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West Michigan man using 3D printer to create safety equipment for Ukraine

Ukrainian and U.S. flags fly in Kyiv, Ukraine.
REUTERS
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West Michigan man using 3D printer to create safety equipment for Ukraine

Charles Elwood is part of a global movement, using 3D printers to create tourniquets, an often life-saving device used to apply pressure to a limb or extremity to stop blood flow. They will be assembled in Denmark and sent to Ukraine.

Local ways to aid Ukraine amid Russia’s invasion into the country have sprouted up across industries, from Airbnb cash transfers to donating food and thermal blankets. West Michigan man, Charles Elwood with SolisMatica BI, is doing his part to help through technology, using 3D printing to get safety equipment to Ukrainians.

“Three weeks ago I saw there was an effort in Denmark, it originated out of Sweden, to 3D print tourniquet parts to send to Denmark to then get into Ukraine," Elwood explained.

A tourniquet is a device, used to apply pressure to a limb or extremity to stop the blood flow. It can prove life-saving in emergencies. Elwood said he’s printing three key components: the buckle, clip and tension rod. The materials will get sent to Denmark where the tourniquet will be fully assembled and sent to Ukraine.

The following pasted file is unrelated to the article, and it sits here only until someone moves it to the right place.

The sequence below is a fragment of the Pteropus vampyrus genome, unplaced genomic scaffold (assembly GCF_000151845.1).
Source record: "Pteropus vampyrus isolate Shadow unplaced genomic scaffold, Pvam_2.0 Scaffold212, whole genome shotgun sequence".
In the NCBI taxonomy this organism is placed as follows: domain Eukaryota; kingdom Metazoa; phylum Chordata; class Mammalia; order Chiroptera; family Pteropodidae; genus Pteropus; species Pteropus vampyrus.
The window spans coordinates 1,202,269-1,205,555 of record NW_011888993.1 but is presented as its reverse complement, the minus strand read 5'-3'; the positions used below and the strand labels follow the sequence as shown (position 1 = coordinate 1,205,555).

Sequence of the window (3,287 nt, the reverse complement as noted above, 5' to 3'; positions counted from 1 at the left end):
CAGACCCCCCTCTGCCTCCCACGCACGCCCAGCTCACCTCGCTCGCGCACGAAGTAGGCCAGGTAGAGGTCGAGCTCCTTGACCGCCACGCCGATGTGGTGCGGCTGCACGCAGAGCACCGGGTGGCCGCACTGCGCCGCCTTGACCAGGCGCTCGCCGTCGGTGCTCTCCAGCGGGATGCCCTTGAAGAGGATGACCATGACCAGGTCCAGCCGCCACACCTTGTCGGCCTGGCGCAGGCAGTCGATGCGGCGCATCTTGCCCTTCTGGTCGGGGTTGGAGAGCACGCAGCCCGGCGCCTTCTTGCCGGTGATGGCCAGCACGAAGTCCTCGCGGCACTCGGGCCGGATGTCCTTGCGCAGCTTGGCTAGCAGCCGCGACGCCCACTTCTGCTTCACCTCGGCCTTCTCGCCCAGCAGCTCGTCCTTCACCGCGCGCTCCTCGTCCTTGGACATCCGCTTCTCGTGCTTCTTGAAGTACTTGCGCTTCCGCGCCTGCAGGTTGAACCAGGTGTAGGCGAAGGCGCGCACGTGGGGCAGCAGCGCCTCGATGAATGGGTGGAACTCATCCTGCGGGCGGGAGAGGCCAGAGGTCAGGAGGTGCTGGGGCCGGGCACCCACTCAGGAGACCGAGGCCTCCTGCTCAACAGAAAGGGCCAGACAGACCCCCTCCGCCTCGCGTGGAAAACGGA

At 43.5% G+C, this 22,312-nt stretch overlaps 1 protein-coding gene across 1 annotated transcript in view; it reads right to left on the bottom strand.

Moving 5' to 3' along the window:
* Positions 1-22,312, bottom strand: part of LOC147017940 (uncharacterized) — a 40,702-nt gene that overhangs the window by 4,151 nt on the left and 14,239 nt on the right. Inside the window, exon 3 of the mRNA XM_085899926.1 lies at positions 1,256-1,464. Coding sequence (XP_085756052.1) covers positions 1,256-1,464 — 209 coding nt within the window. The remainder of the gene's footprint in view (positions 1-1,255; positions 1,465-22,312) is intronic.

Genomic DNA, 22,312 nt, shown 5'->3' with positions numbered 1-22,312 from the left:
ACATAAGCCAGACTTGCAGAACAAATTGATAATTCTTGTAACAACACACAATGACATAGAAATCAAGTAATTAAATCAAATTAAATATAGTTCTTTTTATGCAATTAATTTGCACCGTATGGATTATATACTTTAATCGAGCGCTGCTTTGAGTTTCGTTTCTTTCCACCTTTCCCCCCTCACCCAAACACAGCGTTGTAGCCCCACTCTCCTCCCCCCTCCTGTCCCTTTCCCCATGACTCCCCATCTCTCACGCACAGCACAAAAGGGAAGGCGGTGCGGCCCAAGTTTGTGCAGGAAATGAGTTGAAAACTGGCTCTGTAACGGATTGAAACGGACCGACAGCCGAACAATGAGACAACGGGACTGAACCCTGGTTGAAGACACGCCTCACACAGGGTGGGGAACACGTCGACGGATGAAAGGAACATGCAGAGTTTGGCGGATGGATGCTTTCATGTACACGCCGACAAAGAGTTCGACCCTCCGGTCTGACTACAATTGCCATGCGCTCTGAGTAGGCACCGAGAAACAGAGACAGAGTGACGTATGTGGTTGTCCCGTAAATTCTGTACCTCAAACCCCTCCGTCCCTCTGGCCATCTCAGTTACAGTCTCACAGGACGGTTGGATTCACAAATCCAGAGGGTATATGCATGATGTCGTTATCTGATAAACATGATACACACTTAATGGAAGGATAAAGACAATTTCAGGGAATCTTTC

This isn't the first time Elwood has fired up his printer to offer assistance. During the earlier waves of the COVID-19 pandemic, he put out a call to individuals with 3D printers, asking them to create much needed PPE. Elwood explained, many of the same individuals have now pulled their printers back out of the closet to aid Ukraine, citing around 70 local printers taking part in the international effort.

“I have messages from local 3D people who are participating who said they have relatives in Ukraine in harms way and are so grateful for the chance to participate," Elwood said. "...My 10 year old participates on the weekend, so its’ a full effort by so many people and it’s so heartwarming.”

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